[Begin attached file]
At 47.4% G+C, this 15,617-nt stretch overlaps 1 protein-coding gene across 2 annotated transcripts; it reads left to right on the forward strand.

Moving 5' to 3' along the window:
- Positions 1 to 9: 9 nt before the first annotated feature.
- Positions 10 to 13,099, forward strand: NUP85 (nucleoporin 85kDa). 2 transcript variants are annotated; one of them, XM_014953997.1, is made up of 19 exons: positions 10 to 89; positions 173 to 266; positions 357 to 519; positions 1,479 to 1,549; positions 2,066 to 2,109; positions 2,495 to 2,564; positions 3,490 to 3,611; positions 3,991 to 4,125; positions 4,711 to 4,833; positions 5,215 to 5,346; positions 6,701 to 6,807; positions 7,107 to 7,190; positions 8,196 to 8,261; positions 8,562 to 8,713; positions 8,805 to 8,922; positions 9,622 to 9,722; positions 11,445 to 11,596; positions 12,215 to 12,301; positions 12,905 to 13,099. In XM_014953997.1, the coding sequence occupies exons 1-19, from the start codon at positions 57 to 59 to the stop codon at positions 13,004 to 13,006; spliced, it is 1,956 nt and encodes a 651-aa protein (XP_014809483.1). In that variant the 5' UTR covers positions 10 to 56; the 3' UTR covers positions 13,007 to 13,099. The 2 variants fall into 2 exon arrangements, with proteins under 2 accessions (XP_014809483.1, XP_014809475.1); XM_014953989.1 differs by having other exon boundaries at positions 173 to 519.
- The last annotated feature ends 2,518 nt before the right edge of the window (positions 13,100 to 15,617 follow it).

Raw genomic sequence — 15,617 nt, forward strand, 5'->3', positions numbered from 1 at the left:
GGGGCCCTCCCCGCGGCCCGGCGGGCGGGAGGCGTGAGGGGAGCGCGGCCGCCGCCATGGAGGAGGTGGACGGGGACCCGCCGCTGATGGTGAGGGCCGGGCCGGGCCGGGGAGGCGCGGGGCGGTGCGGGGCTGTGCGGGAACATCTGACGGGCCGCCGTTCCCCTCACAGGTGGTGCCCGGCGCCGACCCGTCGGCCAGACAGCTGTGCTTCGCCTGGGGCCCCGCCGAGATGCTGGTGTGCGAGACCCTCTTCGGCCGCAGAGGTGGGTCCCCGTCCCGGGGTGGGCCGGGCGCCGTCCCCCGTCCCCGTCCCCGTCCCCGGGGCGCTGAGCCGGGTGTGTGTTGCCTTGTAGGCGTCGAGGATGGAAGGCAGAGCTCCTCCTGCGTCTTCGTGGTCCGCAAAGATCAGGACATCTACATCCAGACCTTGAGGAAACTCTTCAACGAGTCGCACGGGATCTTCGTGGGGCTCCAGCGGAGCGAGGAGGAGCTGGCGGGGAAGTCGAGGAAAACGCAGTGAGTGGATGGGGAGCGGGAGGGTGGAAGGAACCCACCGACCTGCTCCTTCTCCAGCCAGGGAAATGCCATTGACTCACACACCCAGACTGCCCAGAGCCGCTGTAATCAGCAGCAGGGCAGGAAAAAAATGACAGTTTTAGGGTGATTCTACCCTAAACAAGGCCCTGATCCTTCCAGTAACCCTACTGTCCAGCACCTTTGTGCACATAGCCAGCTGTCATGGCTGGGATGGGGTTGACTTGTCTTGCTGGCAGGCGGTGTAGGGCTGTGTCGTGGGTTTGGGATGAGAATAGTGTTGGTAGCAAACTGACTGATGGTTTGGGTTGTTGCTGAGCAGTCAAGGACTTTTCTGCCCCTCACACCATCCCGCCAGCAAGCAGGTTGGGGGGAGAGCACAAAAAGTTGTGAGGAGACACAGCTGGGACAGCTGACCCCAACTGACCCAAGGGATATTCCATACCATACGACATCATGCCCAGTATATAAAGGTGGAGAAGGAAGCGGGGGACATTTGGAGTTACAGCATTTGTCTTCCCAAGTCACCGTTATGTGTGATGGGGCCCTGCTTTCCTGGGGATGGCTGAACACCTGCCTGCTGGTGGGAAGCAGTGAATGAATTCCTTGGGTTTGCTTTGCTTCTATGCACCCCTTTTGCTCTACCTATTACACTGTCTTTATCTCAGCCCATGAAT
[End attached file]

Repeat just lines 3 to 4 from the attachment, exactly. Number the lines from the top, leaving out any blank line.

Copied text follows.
- Positions 1 to 9: 9 nt before the first annotated feature.
- Positions 10 to 13,099, forward strand: NUP85 (nucleoporin 85kDa). 2 transcript variants are annotated; one of them, XM_014953997.1, is made up of 19 exons: positions 10 to 89; positions 173 to 266; positions 357 to 519; positions 1,479 to 1,549; positions 2,066 to 2,109; positions 2,495 to 2,564; positions 3,490 to 3,611; positions 3,991 to 4,125; positions 4,711 to 4,833; positions 5,215 to 5,346; positions 6,701 to 6,807; positions 7,107 to 7,190; positions 8,196 to 8,261; positions 8,562 to 8,713; positions 8,805 to 8,922; positions 9,622 to 9,722; positions 11,445 to 11,596; positions 12,215 to 12,301; positions 12,905 to 13,099. In XM_014953997.1, the coding sequence occupies exons 1-19, from the start codon at positions 57 to 59 to the stop codon at positions 13,004 to 13,006; spliced, it is 1,956 nt and encodes a 651-aa protein (XP_014809483.1). In that variant the 5' UTR covers positions 10 to 56; the 3' UTR covers positions 13,007 to 13,099. The 2 variants fall into 2 exon arrangements, with proteins under 2 accessions (XP_014809483.1, XP_014809475.1); XM_014953989.1 differs by having other exon boundaries at positions 173 to 519.